Go GM Free in Australia
By Bhavani Prakash
Today sees an important report being released by Greenpeace Australia against GM wheat trials in the country. These trials are clearly, as the report alleges, a result of government-industry nexus, rather than for the interests of consumers or farmers. Featured here are the various GM campaigns in Australia and the people behind them as well as a video interview with two leading GM activists.
Australia is one of the leading food exporters in the world, which is all the more reason for the rest of us outside the country to pay close attention to the developments there, especially regarding the regulation or non-regulation of GM crops.
Particularly disturbing are the recent GM wheat trials which have been approved by CSIRO, the Commonwealth Scientific and Industrial Research Organisation, Australia’s national science agency responsible to the Australian government.
Claire Parfitt, Sustainable Agriculture Campaigner for Greenpeace Australia filled me in on the details on my recent trip to Sydney.
According to Parfitt, “GM wheat trials have been planted in 5 locations across Australia. We expect another 4 trials to be planted in the next few weeks. The development of GM wheat is accelerating in Australia and is extending around the world. Just this week, the UK government received an application for the trial of GM wheat”
She also added in response to my query about the exposure Singapore has to Australian wheat, it “imports around 350,000 tonnes of wheat in 2010 of which the USA supplied roughly 60,000 tonnes and Australia roughly 100,000 tonnes. It is also highly likely that Australian wheat is processed in Indonesia and then sent on to Singapore as processed foodstuffs.”
No doubt it is also highly likely that GM wheat, if commercialised,could find its way into some Asian countries either directly through imports, or by their opening up borders to GM wheat trials.
Greenpeace Australia has in fact released today an important report entitled “Australia’s Wheat Scandal: The Biotech Takeover of Our Daily Food” which alleges that Australia’s national science body CSIRO is in partnership with biotech companies to commercialise GM wheat. The full-fledged report can be downloaded here.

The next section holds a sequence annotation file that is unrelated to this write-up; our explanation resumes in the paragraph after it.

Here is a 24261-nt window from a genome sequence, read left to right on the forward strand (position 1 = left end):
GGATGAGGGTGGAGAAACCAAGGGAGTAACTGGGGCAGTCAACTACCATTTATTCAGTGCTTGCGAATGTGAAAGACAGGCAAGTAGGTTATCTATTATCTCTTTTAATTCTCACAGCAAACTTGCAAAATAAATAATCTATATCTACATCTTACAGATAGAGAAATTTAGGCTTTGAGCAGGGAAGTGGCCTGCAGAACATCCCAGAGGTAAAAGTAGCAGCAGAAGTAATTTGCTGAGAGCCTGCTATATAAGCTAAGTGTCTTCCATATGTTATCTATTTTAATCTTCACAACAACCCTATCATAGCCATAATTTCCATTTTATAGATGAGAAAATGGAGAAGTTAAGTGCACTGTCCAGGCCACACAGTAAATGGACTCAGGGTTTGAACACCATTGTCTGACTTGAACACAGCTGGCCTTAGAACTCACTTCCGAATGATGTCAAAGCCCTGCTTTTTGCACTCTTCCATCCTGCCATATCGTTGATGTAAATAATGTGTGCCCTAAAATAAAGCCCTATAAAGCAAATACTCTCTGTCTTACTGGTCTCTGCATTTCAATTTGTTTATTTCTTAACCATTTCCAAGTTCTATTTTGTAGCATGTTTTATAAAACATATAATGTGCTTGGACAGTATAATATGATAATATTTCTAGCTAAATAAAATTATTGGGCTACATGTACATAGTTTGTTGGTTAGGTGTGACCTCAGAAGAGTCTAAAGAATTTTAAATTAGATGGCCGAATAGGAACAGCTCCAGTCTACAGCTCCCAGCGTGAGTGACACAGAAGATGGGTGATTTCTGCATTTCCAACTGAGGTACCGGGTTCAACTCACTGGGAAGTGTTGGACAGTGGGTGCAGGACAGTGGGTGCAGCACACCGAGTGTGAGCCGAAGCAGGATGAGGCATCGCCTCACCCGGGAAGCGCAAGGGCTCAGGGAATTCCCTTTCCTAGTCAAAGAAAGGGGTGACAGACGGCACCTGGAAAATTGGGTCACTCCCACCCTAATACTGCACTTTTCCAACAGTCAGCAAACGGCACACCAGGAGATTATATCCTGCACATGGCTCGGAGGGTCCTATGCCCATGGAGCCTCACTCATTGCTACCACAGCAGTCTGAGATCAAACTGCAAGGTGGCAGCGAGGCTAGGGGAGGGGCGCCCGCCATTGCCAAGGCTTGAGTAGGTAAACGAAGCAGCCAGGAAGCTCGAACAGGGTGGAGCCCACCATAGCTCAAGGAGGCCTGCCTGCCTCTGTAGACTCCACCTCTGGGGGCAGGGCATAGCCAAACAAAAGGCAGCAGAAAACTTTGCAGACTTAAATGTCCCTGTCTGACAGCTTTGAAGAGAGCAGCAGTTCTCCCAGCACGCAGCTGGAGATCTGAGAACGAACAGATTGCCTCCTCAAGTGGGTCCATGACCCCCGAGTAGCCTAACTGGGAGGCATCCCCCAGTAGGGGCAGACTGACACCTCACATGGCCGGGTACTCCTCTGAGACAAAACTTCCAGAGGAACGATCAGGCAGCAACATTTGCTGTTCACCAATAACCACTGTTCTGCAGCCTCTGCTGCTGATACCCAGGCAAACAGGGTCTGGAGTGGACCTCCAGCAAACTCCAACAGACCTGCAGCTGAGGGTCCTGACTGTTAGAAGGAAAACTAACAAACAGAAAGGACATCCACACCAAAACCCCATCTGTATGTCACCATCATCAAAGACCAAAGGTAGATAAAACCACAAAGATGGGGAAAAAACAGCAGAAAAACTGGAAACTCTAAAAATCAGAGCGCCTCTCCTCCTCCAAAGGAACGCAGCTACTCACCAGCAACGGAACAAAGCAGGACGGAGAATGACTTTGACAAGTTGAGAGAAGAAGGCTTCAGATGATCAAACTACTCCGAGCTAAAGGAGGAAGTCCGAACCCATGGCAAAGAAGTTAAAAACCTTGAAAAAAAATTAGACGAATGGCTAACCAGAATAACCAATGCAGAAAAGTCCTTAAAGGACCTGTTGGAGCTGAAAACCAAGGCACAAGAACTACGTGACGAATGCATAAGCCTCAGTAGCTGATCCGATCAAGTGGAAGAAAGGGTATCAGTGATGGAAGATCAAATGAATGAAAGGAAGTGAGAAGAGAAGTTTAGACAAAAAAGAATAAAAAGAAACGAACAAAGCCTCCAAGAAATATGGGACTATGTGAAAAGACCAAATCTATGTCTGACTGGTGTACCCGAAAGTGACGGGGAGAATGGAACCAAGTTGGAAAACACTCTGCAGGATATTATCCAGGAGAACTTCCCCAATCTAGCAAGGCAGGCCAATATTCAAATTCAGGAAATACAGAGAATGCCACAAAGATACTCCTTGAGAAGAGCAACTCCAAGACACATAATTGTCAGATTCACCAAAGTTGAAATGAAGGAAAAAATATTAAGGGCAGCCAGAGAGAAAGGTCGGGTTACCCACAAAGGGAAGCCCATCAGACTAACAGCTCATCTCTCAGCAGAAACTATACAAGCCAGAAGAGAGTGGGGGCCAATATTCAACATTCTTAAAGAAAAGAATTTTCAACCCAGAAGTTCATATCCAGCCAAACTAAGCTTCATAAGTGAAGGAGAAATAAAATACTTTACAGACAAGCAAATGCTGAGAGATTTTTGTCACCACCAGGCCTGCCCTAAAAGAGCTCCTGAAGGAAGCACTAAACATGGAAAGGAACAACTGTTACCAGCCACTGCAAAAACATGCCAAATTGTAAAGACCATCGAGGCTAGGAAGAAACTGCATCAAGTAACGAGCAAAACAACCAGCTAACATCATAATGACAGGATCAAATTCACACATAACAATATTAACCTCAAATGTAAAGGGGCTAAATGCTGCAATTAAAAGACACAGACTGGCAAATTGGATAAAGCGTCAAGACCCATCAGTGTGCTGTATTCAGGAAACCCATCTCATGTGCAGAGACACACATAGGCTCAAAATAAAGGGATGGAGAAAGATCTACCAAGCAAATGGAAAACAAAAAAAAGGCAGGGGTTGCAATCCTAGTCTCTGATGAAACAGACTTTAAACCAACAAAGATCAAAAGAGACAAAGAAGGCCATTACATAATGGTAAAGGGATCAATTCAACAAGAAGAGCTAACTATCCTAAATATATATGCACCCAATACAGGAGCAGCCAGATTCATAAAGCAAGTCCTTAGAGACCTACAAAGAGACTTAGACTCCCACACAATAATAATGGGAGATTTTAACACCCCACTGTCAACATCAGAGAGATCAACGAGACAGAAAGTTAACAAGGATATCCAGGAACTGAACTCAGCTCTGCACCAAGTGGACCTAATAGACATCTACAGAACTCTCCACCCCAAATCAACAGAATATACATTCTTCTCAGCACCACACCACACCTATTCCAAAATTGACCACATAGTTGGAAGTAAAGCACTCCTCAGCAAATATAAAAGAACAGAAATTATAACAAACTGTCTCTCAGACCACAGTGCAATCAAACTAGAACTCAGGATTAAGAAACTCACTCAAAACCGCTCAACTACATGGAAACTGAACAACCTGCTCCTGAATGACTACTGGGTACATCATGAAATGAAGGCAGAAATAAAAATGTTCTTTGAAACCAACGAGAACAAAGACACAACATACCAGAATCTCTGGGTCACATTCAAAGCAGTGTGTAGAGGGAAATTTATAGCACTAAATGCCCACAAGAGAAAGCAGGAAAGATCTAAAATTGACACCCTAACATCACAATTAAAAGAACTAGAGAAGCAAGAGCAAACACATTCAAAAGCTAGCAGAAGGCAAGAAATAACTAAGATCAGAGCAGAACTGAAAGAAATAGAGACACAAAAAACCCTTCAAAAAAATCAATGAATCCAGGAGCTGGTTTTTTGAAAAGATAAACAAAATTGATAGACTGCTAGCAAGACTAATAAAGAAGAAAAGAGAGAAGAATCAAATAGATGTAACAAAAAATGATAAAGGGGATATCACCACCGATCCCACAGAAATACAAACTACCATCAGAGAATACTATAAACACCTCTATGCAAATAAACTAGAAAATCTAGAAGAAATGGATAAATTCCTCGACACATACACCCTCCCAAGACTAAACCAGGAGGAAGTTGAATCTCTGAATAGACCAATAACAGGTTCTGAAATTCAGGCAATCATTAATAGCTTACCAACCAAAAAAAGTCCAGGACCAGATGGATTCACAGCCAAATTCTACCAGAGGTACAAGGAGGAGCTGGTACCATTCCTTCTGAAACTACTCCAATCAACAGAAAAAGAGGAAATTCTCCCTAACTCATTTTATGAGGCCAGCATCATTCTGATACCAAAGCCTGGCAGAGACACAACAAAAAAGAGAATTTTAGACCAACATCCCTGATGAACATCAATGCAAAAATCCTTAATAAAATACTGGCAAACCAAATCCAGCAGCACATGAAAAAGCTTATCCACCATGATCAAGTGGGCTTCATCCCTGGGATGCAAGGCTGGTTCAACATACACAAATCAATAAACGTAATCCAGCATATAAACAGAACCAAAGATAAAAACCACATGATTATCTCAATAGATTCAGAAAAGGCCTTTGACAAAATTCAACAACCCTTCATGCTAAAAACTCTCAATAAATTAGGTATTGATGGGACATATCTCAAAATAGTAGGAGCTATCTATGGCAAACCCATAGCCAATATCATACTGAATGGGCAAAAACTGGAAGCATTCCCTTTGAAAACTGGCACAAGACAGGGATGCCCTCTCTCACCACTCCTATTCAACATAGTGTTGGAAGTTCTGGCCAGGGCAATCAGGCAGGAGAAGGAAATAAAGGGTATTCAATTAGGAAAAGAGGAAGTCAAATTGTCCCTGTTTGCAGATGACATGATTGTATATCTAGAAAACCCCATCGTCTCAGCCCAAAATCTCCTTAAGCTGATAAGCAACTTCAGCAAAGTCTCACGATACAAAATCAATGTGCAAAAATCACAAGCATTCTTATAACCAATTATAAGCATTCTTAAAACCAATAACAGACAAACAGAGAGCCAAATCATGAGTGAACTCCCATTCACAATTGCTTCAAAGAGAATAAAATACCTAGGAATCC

The Greenpeace report highlights large gaps in the risk analysis on GM wheat including • Lack of specification over which foreign gene has been inserted into the wheat plants • Lack of genetic mapping to determine the number of foreign genes inserted or how stable the resulting GMO is • Lack of testing for toxic and allergic effects of GM wheat and • Failure to provide a credible plan to prevent GM wheat from contaminating in the field.
The key points in the report Australia’s Wheat Scandal: The Biotech Takeover of Our Daily Food which can be downloaded here are:
*Australia is among the world’s top ﬁve wheat exporters. GM wheat has been rejected by all of the other major wheat growing nations.
*There is a long history of the evidence of GM contamination in Australia. Details of 29 reported incidents of contamination and 169 breaches of security licenses issued by the Ofﬁce of the Gene Technology Regulator (OGTR) are recorded.
*This year’s GM wheat trials were proposed and approved while two directors of Nufarm were serving on the board of the CSIRO. Nufarm is the exclusive distributor of Monsanto’s Roundup Ready products in Australia.
* Clearly, the Australian Government is well aware of the risks of releasing GM wheat into the environment. OGTR itself says “Gene technology has the potential to cause unintended effects due to the process used to insert new genetic material or by producing a gene product that affects multiple traits” and that “ there may be unintended effects due to random insertion of the introduced genetic material…”
*The CSIRO announced that GM wheat from this year’s ﬁeld trials in the ACT (Australia Common Territories) will be used for human feeding trials. This will be the ﬁrst time in the world that GM wheat will be tested on humans. However,there is currently no publicly available information on the parameters of these animal-feeding studies and the OGTR does not require testing for potential toxic or allergic effects. The limited public information that is available indicates that CSIRO’s tests on rats and pigs will run for just 28 days before GM wheat is tested on humans. The ﬁrst two phases of human tests will go for just one day.
*To determine if GM crops are safe to eat, Australia’s food regulator relies on the data provided by corporations invested in GM development. The lack of independent testing is cause for concern, and those independent studies that do exist have produced alarming results. Independent analysis of biotech ratfeeding data, retrieved through a court order, found signs of toxicity in the GMfed rat groups were signiﬁ cantly higher than non-GM fed groups, with greatest impact on the kidney and liver.